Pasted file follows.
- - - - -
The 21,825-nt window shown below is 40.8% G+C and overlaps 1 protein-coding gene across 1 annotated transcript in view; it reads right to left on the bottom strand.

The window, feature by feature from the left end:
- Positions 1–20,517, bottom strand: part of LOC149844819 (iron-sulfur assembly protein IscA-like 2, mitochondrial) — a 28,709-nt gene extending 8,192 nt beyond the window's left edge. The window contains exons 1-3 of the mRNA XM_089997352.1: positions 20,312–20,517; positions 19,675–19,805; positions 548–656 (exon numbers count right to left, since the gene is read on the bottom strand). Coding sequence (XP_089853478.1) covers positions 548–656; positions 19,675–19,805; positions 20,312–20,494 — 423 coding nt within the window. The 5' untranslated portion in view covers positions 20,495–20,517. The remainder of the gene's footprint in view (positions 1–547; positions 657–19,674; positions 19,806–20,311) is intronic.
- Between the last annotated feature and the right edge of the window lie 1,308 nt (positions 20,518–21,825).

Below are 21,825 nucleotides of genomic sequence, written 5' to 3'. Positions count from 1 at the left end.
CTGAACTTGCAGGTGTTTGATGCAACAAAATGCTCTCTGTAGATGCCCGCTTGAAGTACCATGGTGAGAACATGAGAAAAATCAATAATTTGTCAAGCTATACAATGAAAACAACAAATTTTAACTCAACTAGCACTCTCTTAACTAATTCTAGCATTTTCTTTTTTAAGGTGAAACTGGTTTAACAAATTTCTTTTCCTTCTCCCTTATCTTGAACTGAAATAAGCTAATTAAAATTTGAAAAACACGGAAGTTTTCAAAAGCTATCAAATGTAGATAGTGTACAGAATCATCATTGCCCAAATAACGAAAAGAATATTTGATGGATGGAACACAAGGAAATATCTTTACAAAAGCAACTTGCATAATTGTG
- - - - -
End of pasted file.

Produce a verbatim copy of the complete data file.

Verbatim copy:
The 21,825-nt window shown below is 40.8% G+C and overlaps 1 protein-coding gene across 1 annotated transcript in view; it reads right to left on the bottom strand.

The window, feature by feature from the left end:
- Positions 1–20,517, bottom strand: part of LOC149844819 (iron-sulfur assembly protein IscA-like 2, mitochondrial) — a 28,709-nt gene extending 8,192 nt beyond the window's left edge. The window contains exons 1-3 of the mRNA XM_089997352.1: positions 20,312–20,517; positions 19,675–19,805; positions 548–656 (exon numbers count right to left, since the gene is read on the bottom strand). Coding sequence (XP_089853478.1) covers positions 548–656; positions 19,675–19,805; positions 20,312–20,494 — 423 coding nt within the window. The 5' untranslated portion in view covers positions 20,495–20,517. The remainder of the gene's footprint in view (positions 1–547; positions 657–19,674; positions 19,806–20,311) is intronic.
- Between the last annotated feature and the right edge of the window lie 1,308 nt (positions 20,518–21,825).

Below are 21,825 nucleotides of genomic sequence, written 5' to 3'. Positions count from 1 at the left end.
CTGAACTTGCAGGTGTTTGATGCAACAAAATGCTCTCTGTAGATGCCCGCTTGAAGTACCATGGTGAGAACATGAGAAAAATCAATAATTTGTCAAGCTATACAATGAAAACAACAAATTTTAACTCAACTAGCACTCTCTTAACTAATTCTAGCATTTTCTTTTTTAAGGTGAAACTGGTTTAACAAATTTCTTTTCCTTCTCCCTTATCTTGAACTGAAATAAGCTAATTAAAATTTGAAAAACACGGAAGTTTTCAAAAGCTATCAAATGTAGATAGTGTACAGAATCATCATTGCCCAAATAACGAAAAGAATATTTGATGGATGGAACACAAGGAAATATCTTTACAAAAGCAACTTGCATAATTGTG